Suddenly a great change is wrought in the very aim of the profession. Whereas by plain photography the operator's attention was directed to the head and figure of the person portrayed and the background was a haphazard and illogical factor, the new photography aims to establish the right relation of the background to the figure, in order that the likeness may be raised into portraiture through a completeness of pictorial expression.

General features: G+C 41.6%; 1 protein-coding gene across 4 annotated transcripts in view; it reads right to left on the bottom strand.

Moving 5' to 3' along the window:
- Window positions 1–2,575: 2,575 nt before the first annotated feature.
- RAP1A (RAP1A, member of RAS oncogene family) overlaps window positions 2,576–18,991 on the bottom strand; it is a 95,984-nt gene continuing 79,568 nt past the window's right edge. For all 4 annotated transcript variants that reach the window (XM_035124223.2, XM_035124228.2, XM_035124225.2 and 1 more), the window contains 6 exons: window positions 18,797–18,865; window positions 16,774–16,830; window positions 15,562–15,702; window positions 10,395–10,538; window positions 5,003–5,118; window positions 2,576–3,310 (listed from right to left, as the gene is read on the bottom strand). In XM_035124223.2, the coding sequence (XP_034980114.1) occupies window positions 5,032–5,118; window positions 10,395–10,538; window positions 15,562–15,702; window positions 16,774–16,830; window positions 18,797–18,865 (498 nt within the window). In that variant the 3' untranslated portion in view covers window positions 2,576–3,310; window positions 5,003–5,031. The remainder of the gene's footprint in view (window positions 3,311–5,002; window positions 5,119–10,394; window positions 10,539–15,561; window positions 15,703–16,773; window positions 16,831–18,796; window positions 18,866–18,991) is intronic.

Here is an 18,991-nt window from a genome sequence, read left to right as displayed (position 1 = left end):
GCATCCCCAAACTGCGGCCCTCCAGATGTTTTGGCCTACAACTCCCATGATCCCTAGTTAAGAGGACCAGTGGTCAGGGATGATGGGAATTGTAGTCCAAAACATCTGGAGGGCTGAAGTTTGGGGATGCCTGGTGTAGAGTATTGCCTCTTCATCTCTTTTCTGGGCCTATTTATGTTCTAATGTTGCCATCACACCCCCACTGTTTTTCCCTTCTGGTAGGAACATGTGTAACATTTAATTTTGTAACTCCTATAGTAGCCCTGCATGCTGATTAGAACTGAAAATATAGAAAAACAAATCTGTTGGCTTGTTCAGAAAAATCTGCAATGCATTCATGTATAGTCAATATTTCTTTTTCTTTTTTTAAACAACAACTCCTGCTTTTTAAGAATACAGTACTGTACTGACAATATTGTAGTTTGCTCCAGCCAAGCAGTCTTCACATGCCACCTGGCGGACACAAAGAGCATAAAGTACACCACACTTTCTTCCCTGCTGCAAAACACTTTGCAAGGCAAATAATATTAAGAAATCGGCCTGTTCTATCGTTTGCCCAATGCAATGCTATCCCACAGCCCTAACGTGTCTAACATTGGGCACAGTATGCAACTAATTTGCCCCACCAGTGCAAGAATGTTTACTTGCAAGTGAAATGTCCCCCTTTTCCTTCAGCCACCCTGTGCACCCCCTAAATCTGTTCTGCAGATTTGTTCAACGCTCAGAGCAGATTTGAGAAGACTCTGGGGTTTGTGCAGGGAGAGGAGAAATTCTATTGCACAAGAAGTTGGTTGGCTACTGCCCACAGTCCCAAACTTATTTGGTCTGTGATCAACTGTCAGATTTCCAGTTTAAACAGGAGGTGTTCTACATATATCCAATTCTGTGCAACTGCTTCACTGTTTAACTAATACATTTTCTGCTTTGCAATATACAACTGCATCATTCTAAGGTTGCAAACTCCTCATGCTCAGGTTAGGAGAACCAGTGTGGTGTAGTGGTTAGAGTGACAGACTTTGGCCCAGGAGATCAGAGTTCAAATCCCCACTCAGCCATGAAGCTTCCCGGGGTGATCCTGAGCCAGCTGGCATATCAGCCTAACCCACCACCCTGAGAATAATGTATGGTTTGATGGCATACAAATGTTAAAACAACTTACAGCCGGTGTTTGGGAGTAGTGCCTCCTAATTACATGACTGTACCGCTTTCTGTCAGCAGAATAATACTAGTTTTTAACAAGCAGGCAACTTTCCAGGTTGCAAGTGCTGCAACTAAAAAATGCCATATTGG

The photographer's sole reliance upon "lighting" accounts for the peculiar and fatal limitations of plain photography. Lighting exists to give roundness to the forms of head and body. In painting we speak of it as "modelling." It is not an element of construction as arrangement is, it only makes more effective the well placed parts; but before it is considered other points must be thoroughly understood. The art-aspirant in photography is destined to meet the same difficulties that would confront him in painting. When he holds in his hand a negative, he will be puzzled to know what to do with the background or how to modify the figure. A few principles will help him to think pictorially, - for art is not structureless, - and he will arrive at an understanding of what constitutes the dif ference between nature and art, how beauty is to be secured, and what factors combine to regulate expres sion. He can then indulge his love for invention by